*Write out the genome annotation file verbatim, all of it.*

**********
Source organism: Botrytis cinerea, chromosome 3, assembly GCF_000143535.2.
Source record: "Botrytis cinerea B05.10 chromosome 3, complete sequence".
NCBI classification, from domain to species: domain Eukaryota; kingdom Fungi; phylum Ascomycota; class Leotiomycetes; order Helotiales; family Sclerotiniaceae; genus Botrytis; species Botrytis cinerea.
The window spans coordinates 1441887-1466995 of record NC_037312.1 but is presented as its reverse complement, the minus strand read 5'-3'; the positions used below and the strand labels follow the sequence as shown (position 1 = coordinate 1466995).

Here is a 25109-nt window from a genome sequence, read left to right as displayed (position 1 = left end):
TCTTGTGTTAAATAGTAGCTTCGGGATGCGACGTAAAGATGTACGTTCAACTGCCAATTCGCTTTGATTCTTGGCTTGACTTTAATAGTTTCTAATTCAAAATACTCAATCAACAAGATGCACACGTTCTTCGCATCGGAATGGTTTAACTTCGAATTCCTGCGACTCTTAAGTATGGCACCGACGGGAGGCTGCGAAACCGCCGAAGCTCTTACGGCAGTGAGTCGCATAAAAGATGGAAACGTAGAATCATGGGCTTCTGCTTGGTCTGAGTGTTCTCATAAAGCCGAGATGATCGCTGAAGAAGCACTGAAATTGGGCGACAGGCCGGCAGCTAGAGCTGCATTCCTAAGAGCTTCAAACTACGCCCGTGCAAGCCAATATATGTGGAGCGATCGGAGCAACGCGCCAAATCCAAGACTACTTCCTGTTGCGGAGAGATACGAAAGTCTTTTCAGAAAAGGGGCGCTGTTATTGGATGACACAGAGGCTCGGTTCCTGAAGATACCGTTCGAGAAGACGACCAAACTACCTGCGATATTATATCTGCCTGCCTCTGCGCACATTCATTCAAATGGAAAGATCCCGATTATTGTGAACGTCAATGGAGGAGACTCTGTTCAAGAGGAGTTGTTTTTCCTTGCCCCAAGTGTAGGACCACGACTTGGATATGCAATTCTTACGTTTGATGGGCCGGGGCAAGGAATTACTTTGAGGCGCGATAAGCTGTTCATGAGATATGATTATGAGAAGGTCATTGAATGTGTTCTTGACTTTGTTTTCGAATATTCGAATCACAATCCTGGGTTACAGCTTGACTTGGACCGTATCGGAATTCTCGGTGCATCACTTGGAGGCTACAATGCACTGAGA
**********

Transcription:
Source organism: Botrytis cinerea, chromosome 3, assembly GCF_000143535.2.
Source record: "Botrytis cinerea B05.10 chromosome 3, complete sequence".
NCBI classification, from domain to species: domain Eukaryota; kingdom Fungi; phylum Ascomycota; class Leotiomycetes; order Helotiales; family Sclerotiniaceae; genus Botrytis; species Botrytis cinerea.
The window spans coordinates 1441887-1466995 of record NC_037312.1 but is presented as its reverse complement, the minus strand read 5'-3'; the positions used below and the strand labels follow the sequence as shown (position 1 = coordinate 1466995).

Here is a 25109-nt window from a genome sequence, read left to right as displayed (position 1 = left end):
TCTTGTGTTAAATAGTAGCTTCGGGATGCGACGTAAAGATGTACGTTCAACTGCCAATTCGCTTTGATTCTTGGCTTGACTTTAATAGTTTCTAATTCAAAATACTCAATCAACAAGATGCACACGTTCTTCGCATCGGAATGGTTTAACTTCGAATTCCTGCGACTCTTAAGTATGGCACCGACGGGAGGCTGCGAAACCGCCGAAGCTCTTACGGCAGTGAGTCGCATAAAAGATGGAAACGTAGAATCATGGGCTTCTGCTTGGTCTGAGTGTTCTCATAAAGCCGAGATGATCGCTGAAGAAGCACTGAAATTGGGCGACAGGCCGGCAGCTAGAGCTGCATTCCTAAGAGCTTCAAACTACGCCCGTGCAAGCCAATATATGTGGAGCGATCGGAGCAACGCGCCAAATCCAAGACTACTTCCTGTTGCGGAGAGATACGAAAGTCTTTTCAGAAAAGGGGCGCTGTTATTGGATGACACAGAGGCTCGGTTCCTGAAGATACCGTTCGAGAAGACGACCAAACTACCTGCGATATTATATCTGCCTGCCTCTGCGCACATTCATTCAAATGGAAAGATCCCGATTATTGTGAACGTCAATGGAGGAGACTCTGTTCAAGAGGAGTTGTTTTTCCTTGCCCCAAGTGTAGGACCACGACTTGGATATGCAATTCTTACGTTTGATGGGCCGGGGCAAGGAATTACTTTGAGGCGCGATAAGCTGTTCATGAGATATGATTATGAGAAGGTCATTGAATGTGTTCTTGACTTTGTTTTCGAATATTCGAATCACAATCCTGGGTTACAGCTTGACTTGGACCGTATCGGAATTCTCGGTGCATCACTTGGAGGCTACAATGCACTGAGA